Ex-soldier Chelsea Manning Returns To Jail After Refusing To Testify On WikiLeaks

Ex-soldier Chelsea Manning Returns To Jail After Refusing To Testify On WikiLeaks

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Ex-soldier Chelsea Manning, the first major WikiLeaks source, was returned to prison on Friday after refusing to testify before a grand jury in the WikiLeaks case. A judge in Virginia decided to return Chelsea Manning, the first major source of WikiLeaks to prison for not answering questions about military secrets which led up to the massive leak of more than 700,000 classified documents about the wars in Iraq and Afghanistan and wires from the State Department.

Judge Claude Hilton made the decision after a brief hearing in a federal court in Arlington, Virginia, where the ex-soldier confirmed that he was not going to testify and that he would “accept what you impose on me.”
Manning’s attorney requested that he be placed under house arrest due to medical complications, but the judge felt that he could receive adequate care at the center where he is being held.
Manning had earlier said this Thursday that he could return to jail for contempt after refusing to answer questions about his disclosure of military secrets in 2010.

In a statement, Manning explained why he refuses to answer questions about the publication of military secrets nine years ago.
In the note he explained that on Wednesday he appeared before a “secret grand jury” after receiving “immunity” for his testimony and that he objected to answering questions about the dissemination of information in 2010, about which, he recalled, already offered details before a court martial in 2013.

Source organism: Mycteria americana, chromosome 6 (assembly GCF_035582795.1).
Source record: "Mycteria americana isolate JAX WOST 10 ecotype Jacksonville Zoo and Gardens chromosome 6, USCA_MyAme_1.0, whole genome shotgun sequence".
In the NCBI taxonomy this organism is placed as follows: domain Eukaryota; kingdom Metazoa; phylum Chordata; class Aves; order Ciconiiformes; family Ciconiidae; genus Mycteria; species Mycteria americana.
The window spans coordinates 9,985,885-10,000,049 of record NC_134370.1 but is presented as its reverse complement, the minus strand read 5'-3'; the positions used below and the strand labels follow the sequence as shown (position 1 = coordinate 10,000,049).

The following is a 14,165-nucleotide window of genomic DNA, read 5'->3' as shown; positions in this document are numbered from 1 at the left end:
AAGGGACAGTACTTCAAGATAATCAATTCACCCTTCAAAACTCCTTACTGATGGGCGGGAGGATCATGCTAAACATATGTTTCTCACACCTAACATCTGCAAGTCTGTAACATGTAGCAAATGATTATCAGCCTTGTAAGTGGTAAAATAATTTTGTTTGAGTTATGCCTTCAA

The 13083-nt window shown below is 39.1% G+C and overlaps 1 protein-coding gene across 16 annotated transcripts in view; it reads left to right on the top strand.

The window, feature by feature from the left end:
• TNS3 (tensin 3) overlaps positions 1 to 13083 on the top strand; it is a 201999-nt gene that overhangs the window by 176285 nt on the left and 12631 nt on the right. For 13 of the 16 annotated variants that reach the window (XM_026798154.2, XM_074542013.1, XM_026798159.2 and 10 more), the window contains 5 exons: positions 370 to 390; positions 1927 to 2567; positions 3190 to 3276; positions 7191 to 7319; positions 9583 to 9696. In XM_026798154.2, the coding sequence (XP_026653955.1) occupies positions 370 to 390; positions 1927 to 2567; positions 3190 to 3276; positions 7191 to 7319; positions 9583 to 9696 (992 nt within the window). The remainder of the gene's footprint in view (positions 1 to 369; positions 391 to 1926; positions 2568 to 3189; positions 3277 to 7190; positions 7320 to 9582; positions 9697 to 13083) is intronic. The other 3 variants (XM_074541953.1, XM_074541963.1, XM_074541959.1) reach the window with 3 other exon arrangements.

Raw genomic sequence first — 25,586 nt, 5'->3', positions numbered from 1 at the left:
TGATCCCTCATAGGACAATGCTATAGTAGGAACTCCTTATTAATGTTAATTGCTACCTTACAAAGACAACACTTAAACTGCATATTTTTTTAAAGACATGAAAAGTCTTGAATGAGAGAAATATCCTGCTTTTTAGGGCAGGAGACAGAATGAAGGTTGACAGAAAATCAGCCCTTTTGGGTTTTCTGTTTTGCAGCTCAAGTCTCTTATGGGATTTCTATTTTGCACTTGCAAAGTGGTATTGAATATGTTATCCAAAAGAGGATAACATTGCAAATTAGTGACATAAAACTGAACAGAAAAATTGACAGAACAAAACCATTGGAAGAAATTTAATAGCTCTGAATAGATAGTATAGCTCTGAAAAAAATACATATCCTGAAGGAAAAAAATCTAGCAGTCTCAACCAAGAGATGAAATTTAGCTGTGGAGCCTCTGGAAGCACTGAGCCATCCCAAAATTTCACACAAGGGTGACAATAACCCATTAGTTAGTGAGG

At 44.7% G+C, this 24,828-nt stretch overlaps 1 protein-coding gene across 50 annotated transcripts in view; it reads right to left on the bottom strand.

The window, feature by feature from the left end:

“In solidarity with many activists who face difficulties, I will maintain my principles . I am prepared to face the consequences of my refusal,” said Manning.
Several media news outlets reported last weekend that Manning had been summoned to testify before a grand jury in the framework of the investigation of WikiLeaks founder, Julian Assange. On January 23, Assange’s defense reported that it had presented an “urgent request” to the Inter-American Commission on Human Rights (CIDH), based in Washington, to order the United States to reveal the charges filed in secret against your client.

Manning was convicted in 2013 when she was still known as soldier Bradley Manning to 35 years in prison and is responsible for the largest leak of confidential documents in US history.
On May 17, 2017 she was released after seven years deprived of freedom, one fifth of the sentence that had been imposed, thanks to the presidential pardon granted in January of that year by the then president, Barack Obama (2009-2017). ), three days before leaving the White House.

While a military intelligence analyst, Manning leaked to the WikiLeaks portal in 2010 more than 700,000 classified documents on the wars in Iraq and Afghanistan and cables of the State Department, which was a setback for US diplomacy and fueled a debate on the role of Washington in the world.
Obama commuted the sentence to Manning, because in the trial, which ended in the summer of 2013, he assumed responsibility for his actions, said he regretted having leaked the documents and blamed his crime on his innocence of just being 22 years old.